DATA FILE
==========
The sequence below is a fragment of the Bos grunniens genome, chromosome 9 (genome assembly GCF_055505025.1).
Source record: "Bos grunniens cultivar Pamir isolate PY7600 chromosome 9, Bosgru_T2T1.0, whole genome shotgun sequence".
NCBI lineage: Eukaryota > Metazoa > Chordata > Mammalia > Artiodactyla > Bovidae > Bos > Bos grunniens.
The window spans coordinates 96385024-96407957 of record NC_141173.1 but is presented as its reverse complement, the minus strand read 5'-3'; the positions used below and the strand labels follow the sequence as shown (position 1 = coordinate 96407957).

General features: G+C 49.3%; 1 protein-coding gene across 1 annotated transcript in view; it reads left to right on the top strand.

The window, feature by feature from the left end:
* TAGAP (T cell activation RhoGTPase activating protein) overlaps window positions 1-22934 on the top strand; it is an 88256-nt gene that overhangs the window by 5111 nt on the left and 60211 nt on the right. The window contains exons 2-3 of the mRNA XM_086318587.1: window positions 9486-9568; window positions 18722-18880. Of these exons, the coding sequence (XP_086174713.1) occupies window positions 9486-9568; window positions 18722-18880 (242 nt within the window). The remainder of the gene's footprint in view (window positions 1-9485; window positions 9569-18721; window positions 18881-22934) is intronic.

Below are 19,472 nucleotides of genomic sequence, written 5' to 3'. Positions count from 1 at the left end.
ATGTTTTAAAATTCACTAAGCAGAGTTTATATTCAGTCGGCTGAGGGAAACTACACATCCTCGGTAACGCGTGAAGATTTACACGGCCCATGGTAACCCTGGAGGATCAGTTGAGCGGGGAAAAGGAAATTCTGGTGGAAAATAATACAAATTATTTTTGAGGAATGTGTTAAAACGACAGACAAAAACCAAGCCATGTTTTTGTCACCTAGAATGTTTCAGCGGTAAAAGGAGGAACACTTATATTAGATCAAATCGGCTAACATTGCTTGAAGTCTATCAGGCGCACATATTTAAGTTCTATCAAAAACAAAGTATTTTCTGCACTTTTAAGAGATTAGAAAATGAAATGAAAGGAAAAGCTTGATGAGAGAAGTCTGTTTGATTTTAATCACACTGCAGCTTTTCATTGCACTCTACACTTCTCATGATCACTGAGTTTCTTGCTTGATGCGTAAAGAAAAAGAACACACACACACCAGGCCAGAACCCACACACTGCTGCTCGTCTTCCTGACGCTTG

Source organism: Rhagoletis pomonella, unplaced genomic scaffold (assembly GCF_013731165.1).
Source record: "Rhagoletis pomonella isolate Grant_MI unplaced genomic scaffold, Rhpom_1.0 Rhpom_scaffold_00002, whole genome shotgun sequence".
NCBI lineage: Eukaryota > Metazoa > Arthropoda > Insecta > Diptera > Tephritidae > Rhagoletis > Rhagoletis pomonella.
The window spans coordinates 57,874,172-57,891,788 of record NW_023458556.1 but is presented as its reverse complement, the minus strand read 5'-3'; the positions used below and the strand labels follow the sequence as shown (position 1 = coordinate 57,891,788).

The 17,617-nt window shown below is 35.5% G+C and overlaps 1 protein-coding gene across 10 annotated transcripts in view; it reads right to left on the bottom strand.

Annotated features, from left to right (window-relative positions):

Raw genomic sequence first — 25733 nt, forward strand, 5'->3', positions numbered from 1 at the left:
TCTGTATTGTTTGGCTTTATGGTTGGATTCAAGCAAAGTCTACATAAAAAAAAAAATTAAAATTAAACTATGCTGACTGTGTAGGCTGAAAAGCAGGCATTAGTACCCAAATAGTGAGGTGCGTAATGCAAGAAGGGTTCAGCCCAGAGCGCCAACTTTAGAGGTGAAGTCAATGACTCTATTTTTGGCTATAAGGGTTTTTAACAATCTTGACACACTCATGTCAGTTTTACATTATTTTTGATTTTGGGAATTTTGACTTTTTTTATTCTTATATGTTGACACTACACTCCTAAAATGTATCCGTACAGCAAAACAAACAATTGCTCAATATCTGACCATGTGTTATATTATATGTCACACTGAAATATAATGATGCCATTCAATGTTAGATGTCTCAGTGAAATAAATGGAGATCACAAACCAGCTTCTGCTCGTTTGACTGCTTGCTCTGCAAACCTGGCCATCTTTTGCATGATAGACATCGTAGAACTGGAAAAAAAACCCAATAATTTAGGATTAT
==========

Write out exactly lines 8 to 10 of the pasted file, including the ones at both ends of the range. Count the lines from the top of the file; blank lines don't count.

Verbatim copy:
Below are 19,472 nucleotides of genomic sequence, written 5' to 3'. Positions count from 1 at the left end.
ATGTTTTAAAATTCACTAAGCAGAGTTTATATTCAGTCGGCTGAGGGAAACTACACATCCTCGGTAACGCGTGAAGATTTACACGGCCCATGGTAACCCTGGAGGATCAGTTGAGCGGGGAAAAGGAAATTCTGGTGGAAAATAATACAAATTATTTTTGAGGAATGTGTTAAAACGACAGACAAAAACCAAGCCATGTTTTTGTCACCTAGAATGTTTCAGCGGTAAAAGGAGGAACACTTATATTAGATCAAATCGGCTAACATTGCTTGAAGTCTATCAGGCGCACATATTTAAGTTCTATCAAAAACAAAGTATTTTCTGCACTTTTAAGAGATTAGAAAATGAAATGAAAGGAAAAGCTTGATGAGAGAAGTCTGTTTGATTTTAATCACACTGCAGCTTTTCATTGCACTCTACACTTCTCATGATCACTGAGTTTCTTGCTTGATGCGTAAAGAAAAAGAACACACACACACCAGGCCAGAACCCACACACTGCTGCTCGTCTTCCTGACGCTTG

Source organism: Rhagoletis pomonella, unplaced genomic scaffold (assembly GCF_013731165.1).